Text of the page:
Yesterday, Gabe Aul, the head of the Windows Insider program, put up a blog post which answers one of the most asked questions regarding the ongoing Windows 10 preview program. How will Windows Insiders get access to the final release of Windows 10 as part of the free upgrade? The answer is pretty simple: be running the Windows 10 preview and be signed in with the Microsoft Account used to register as a Windows Insider.

Even better, once you have upgraded, you can then do a clean install of the operating system from an ISO and you will still be active. The product activation will be tied to your Microsoft Account.

In preparation for the final release, there will be some changes to the Insider Program and how updates are delivered, and it will prompt you to sign in with a Microsoft Account if you have not done so. However Mr. Aul was very clear to point out that once the final release is available, it will not be necessary to sign in with a Microsoft Account on any computer with Windows 10 pre-installed, or clean-installed from media. There will of course be functionality missing that is tied to the account, such as the ability to download apps from the Windows Store, but that choice will be left to the end user.

Also, and this has been said before, the Windows Insider program will continue even after Windows 10 launches on July 29th, so if you want to always have the latest programs and features, you can keep active and provide feedback as well.

If anyone is running the Windows 10 Enterprise preview edition, make note that this version will not be eligible for the free upgrade, since Enterprise requires a Volume Licensing agreement. If you are running Enterprise on a device that won’t require Enterprise after July 29th, it would likely be a good idea to reinstall the preview with the Pro version instead so that it will be updated to the full release.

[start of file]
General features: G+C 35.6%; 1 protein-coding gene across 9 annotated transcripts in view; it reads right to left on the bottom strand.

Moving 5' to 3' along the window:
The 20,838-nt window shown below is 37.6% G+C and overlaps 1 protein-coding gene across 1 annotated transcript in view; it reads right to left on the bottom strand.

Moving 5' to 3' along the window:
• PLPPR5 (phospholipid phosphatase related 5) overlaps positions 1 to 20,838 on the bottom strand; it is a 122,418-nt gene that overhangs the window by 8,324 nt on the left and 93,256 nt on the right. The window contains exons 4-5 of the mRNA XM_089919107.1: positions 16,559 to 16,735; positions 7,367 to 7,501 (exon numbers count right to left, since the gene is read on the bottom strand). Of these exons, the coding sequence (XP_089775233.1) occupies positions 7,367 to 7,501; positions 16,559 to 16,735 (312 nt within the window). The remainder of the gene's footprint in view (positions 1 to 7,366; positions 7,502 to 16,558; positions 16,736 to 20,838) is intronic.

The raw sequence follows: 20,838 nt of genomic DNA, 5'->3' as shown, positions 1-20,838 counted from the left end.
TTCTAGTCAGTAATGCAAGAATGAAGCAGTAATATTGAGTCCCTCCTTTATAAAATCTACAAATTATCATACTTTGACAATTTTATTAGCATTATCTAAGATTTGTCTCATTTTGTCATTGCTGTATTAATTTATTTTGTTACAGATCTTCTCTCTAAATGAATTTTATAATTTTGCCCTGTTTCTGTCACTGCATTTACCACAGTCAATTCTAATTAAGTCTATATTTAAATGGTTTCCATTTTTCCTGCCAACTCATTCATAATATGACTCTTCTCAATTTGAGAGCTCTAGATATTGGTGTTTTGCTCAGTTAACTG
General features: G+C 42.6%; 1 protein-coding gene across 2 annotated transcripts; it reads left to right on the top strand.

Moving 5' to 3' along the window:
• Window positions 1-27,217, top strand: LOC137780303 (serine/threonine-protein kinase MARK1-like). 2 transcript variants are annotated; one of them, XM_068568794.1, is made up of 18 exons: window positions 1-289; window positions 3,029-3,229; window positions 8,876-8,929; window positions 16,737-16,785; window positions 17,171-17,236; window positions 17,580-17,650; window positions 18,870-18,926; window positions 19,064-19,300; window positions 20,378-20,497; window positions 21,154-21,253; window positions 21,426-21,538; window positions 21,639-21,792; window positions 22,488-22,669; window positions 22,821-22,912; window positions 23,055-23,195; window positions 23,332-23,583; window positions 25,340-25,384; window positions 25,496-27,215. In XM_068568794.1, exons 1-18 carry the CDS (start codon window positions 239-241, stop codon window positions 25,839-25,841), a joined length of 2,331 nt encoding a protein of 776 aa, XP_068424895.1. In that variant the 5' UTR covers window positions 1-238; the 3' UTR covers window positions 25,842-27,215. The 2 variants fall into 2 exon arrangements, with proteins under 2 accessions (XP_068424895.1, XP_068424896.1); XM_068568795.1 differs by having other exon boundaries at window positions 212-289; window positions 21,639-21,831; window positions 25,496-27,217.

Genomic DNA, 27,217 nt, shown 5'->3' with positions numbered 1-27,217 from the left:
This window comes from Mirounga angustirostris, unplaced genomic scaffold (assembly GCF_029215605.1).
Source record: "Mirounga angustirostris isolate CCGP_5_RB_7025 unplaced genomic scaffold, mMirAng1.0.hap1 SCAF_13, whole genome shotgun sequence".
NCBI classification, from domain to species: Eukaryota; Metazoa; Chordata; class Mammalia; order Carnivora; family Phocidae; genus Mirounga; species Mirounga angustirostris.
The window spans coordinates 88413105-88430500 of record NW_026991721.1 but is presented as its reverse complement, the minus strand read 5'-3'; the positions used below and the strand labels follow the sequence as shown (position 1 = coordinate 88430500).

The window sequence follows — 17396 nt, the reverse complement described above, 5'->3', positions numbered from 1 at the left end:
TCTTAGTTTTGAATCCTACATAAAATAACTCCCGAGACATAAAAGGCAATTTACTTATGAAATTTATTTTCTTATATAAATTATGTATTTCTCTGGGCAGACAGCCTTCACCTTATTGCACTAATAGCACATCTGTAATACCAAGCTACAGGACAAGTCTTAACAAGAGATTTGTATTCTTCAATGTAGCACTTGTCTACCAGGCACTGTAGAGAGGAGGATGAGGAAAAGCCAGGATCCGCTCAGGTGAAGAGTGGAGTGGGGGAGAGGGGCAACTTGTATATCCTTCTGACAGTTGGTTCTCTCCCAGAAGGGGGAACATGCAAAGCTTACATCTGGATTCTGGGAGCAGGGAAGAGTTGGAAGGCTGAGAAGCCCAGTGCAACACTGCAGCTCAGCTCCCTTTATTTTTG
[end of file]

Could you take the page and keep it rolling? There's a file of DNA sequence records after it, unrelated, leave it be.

I think there are a lot of people who keep wondering what the trick is going to be, with some people thinking that Windows 10 will require future payments, but the trick will be on Microsoft if they can’t get people to update to a common platform, since their entire model seems to be revolving around a common app platform and store. At Build, they stated they wanted Windows 10 to be on 1 billion devices in three years, and it really seems like they are serious about that with such a big reversal in pricing. For those that want to buy Windows 10 after July 29th, it will cost $119 for Home and $199 for Pro. Of course if you have a licensed copy of Windows 7 or 8, you will be offered the update for free for the first year.

Source: Windows Blog

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  • Computer Bottleneck - Sunday, June 21, 2015 - link

    Downloaded the Windows 10 Preview ISO (MS gives a product key). Then transferred to usb stick. Installing right now. Reply
  • Daniel Egger - Sunday, June 21, 2015 - link

    Always funny to read what hoops people appreciate to jump through for just a free license of Windows. Reply
  • quidpro - Sunday, June 21, 2015 - link

    Hoops like...installing it? Reply
  • Daniel Egger - Sunday, June 21, 2015 - link

    Yes, like becoming part of the Insider program and installing a Beta version which also means to waive a lot of privacy because the "Insiders" have to grant Microsoft the rights to record any user activity done on the Beta versions and transmit it to Microsoft servers. Also the final version only runs dongled to the email address used to access the Insider program. That's a lot of crap to swallow for a stupid Windows license... Reply
  • Murloc - Sunday, June 21, 2015 - link

    who says you have to use it? Reply
  • Computer Bottleneck - Sunday, June 21, 2015 - link

    I doubt a person would need a Microsoft account to operate the Preview OS once it upgrades to the final version.

    The Microsoft account can always be deleted off the computer.
    Reply
  • BillBear - Sunday, June 21, 2015 - link

    Microsoft also requires some very personal information, like your phone number. Reply
  • Gigaplex - Sunday, June 21, 2015 - link

    I never gave them my phone number. Reply
  • BillBear - Monday, June 22, 2015 - link

    That is part of the information required to create a new Microsoft Account now.

    You have to respond to a confirmation email to even create the account and a separate confirmation text sent to your phone is required to activate certain features inside Windows 10 after you authenticate to Windows 10 with your Microsoft Account.
    Reply
  • LordConrad - Sunday, June 21, 2015 - link

    I'm glad my upgrade to the release version will be free, because I don’t want to pay for this crap OS. I will be forced to keep a copy in order to help my customers (VM only, of course), but I sure as hell don’t want to pay good money for this turd. I’m not that crazy about Windows 8.1, but at least you can make it look and work almost exactly like Windows 7 (thanks to Start8). Reply

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